WASO and friends in show of western force

11 October 2022

An evocative evening of orchestral prowess, including a concert-stealing world premiere, impresses Emma Jayakumar.

‘Sibelius’ Second Symphony’, West Australian Symphony Orchestra ·
Perth Concert Hall, 8 October 2022 ·

It was clear from the outset, as the West Australian Symphony Orchestra (WASO) delivered a warm and stirring performance of Wagner’s Tannhäuser overture, that the audience was in for something special.

Delicate solos from Allan Meyer (clarinet), concert master Laurence Jackson and associate concert master Riley Skevington (violins) led to a rousing finale, with graceful and fluid leadership from Finnish conductor Pietari Inkinen.

But it was the world premiere of Australian composer Elena Kats-Chernin’s six-movement orchestral song cycle Ave Maria that stole the penultimate concert in the 2022 MACA Classics Series.

Commissioned for WASO by Dr Paul Rodoreda in memory of his mother Mary, this emotive work established the composer’s signature hauntingly beautiful tonal language from the opening movement, “Ballina”. 

It was engaging, often highly moving, and frequently swoon-worthy. Accomplished soloists Sara Macliver (soprano) and Fiona Campbell (mezzo-soprano) complemented each other beautifully, with impeccable intonation and clarity. Textual and musical call and response sections from the singers floating over the top of strings, xylophone, harp and woodwinds were very effectively rendered, if a little hard to hear at times as the density of orchestral forces increased. 

Three elegantly dressed women stand holding hands, arms raised toward an audience, an orchestra smiling behind them. They are singer Sara MacIver, composer Elena Kats-Chernin and singer Emma Campbell.
Sarah Macliver, composer Elena Kats-Chernin and Fiona Campbell take a bow. Photo: Adrian Thomson

The second movement, “A Life Travelled”, showed the strength of those forces, stirring in a challenging meter, with fetching moments of soprano popping out through denser textures.

Sparser orchestral forces in the third movement, “Bird on the Bench”, produced a better balance between voices and orchestra, with a charming staccato-laden vocalisation reminiscent of Kats-Chernin’s appealing “Eliza Aria” from Wild Swans. Campbell skilfully negotiated an arduously low opening section of the fourth movement, “Ave Maria”, giving way to mesmerising chant-like passages of repeated text with a luminous Macliver.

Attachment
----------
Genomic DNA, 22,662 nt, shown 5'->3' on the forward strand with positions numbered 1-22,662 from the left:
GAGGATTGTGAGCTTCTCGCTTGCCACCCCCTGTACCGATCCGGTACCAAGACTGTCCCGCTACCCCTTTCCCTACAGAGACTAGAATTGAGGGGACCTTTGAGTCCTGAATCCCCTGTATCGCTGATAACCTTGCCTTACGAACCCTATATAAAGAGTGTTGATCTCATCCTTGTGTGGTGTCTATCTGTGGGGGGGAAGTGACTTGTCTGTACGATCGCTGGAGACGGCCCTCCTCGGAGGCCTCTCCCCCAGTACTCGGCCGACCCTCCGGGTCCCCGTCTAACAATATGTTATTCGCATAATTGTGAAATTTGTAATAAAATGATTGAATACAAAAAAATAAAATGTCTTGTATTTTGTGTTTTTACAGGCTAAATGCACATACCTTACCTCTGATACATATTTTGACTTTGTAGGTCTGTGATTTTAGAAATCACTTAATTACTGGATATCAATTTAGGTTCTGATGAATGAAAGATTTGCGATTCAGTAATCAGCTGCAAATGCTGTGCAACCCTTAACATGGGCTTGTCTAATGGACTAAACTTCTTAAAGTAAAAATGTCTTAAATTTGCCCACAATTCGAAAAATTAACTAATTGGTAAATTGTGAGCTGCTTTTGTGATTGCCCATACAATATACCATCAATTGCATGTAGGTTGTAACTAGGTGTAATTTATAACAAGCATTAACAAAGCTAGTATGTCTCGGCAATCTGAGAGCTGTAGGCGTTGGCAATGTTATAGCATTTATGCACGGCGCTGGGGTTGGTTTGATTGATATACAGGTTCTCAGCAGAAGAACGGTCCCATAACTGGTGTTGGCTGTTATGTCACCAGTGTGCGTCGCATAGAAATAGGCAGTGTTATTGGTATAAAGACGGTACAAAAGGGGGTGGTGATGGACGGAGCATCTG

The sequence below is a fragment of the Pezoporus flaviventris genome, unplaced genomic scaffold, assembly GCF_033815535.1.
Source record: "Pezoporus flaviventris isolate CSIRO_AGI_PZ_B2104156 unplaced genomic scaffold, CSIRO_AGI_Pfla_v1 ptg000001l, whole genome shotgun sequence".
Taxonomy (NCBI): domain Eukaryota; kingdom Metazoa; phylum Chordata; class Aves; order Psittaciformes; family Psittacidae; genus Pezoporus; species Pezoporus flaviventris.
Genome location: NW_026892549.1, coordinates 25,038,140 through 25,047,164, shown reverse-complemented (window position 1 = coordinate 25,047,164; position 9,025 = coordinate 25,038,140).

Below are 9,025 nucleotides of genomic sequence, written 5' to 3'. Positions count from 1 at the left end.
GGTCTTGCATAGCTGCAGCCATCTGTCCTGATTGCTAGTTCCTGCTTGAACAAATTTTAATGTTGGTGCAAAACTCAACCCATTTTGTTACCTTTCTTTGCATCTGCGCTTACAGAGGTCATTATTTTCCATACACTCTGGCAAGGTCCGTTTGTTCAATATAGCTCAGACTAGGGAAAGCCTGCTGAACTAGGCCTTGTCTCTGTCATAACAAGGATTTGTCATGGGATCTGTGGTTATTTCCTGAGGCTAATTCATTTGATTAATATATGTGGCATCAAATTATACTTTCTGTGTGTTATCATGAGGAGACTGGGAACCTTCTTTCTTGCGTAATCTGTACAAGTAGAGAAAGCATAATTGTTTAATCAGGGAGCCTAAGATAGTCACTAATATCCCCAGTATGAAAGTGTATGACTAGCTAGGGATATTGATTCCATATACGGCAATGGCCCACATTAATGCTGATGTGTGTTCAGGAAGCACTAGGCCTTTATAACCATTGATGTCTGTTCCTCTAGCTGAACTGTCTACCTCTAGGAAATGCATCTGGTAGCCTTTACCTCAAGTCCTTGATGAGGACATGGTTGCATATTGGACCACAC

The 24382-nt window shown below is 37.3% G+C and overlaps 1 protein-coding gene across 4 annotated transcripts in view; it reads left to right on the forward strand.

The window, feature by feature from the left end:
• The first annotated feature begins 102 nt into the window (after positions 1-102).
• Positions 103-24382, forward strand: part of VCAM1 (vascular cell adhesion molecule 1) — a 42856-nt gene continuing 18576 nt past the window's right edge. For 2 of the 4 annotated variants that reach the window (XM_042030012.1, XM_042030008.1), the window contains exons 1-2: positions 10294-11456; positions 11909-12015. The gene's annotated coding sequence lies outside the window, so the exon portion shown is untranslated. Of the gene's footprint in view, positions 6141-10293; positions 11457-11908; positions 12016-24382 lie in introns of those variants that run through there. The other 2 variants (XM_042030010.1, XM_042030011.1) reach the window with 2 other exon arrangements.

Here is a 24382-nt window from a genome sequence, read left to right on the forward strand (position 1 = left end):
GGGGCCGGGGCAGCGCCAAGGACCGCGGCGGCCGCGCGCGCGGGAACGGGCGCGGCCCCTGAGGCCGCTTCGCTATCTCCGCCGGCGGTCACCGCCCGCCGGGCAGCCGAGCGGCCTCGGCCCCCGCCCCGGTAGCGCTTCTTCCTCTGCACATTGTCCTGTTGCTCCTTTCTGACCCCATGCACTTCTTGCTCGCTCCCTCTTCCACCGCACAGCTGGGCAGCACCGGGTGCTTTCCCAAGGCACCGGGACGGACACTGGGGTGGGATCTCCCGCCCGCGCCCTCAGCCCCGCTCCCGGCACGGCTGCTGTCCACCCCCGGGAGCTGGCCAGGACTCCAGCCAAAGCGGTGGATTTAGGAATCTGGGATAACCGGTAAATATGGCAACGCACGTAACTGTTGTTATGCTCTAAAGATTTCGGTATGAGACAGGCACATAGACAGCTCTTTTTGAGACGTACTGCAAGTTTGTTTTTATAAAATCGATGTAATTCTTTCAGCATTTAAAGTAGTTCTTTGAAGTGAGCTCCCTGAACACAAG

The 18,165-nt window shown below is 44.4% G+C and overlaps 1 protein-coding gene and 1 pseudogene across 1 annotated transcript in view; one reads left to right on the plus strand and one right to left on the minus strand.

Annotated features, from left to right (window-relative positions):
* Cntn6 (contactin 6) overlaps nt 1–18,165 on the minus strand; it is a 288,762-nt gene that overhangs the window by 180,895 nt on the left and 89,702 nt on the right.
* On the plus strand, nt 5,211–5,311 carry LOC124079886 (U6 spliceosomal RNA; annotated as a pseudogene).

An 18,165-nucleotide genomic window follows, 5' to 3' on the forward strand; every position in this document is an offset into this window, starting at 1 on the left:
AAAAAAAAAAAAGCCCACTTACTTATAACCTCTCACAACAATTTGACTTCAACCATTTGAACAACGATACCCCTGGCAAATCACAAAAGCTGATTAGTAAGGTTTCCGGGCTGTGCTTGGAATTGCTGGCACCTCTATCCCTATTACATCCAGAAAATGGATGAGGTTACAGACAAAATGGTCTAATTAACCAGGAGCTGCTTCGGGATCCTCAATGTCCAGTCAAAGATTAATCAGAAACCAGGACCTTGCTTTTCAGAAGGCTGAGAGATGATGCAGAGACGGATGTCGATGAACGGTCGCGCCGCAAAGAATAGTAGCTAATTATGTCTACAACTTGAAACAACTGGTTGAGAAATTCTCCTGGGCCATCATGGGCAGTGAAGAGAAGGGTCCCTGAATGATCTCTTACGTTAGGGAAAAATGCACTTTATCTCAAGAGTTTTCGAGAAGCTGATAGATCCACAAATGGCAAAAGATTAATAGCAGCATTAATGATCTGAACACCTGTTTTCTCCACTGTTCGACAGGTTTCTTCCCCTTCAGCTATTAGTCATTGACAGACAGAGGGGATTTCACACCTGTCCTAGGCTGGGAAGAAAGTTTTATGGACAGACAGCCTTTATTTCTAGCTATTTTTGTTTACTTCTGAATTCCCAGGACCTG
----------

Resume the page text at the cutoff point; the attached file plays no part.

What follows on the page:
The fifth movement, “Share Wisdom”, displayed genuinely gorgeous moments of textual and musical clarity, with a repetitive trope trance-like in its simplicity. A joyous and buoyant final movement, “Thank you for the Memories”, evoked the opening call and response theme of “Ballina”, receiving rapturous applause from the audience. The composer, in Perth for the premiere, graciously accepted multiple bows. 

From the opening lush string chords of Jean Sibelius’ Second Symphony, conducted skilfully from memory by Inkinen, it’s difficult not to imagine pastoral landscapes with the expansive motivic ideas beautifully interpreted by strings and brass. But, firstly, kudos to the impressive and energetic Alex Timcke, whose timpani mastery was on display throughout the entire symphony.

A conductor with his back to the camera raises his baton to the orchestra, musicians concentrating on their instruments. It is conductor Pietar Inkinen with the West Australian Symphony Orchestra.
Led by Pietari Inkinen, WASO was firing on all cylinders. Photo: Adrian Thomson

WASO’s consummate use of a full dynamic palette was masterfully employed in the first movement, with some wonderful meaty low brass passages, horn lushness and spritely woodwind interjections.

The second movement, with its pizzicato low strings and bassoon solos, was uniformly excellent. Moments of exquisite pianissimo playing alternated wonderfully with bombastic sections of development. The disparate musical ideas of the second movement challenged me as a listener, but WASO remained laser-focused on the task, repeatedly drawing me back into the action.

The frenetic string opening of the third movement gave way to woodwind solo loveliness from Kyeong Ham (oboe), Andrew Nicholson (flute), Allan Meyer and Alexandra Thomson (clarinets), and Rod McGrath (cello), accompanied skilfully by the horn section. These moments were beautifully executed. 

I adored the final movement’s fantastically expansive theme. The three feverish minutes of the finale reminded us all of the supreme power of an orchestra firing on all cylinders. The engrossing wash of sound across the concert hall was thrilling to behold. And the audience wholeheartedly agreed.

Organ Grandeur, the final in the 2022 MACA Classics Series, is at Perth Concert Hall 25-26 November.

Pictured top: Finnish conductor Pietari Inkinen led WASO to a powerhouse finish. Photo: Adrian Thomson

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Author —
Emma Jayakumar

Emma Jayakumar is an Australian composer and librettist whose recent major works include commissions for West Australian Opera, the ABC, Darwin Symphony Orchestra, Awesome Arts, West Australian Ballet and Music Book. Emma is an advocate for accessible works for young audiences, as well as new music celebrating diverse Australian voices.

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    Choral leader and conductor Joseph Nolan tackles some of the most challenging and virtuosic organ music with flair, giving the audience a rare view into the process, writes Emma Jayakumar.

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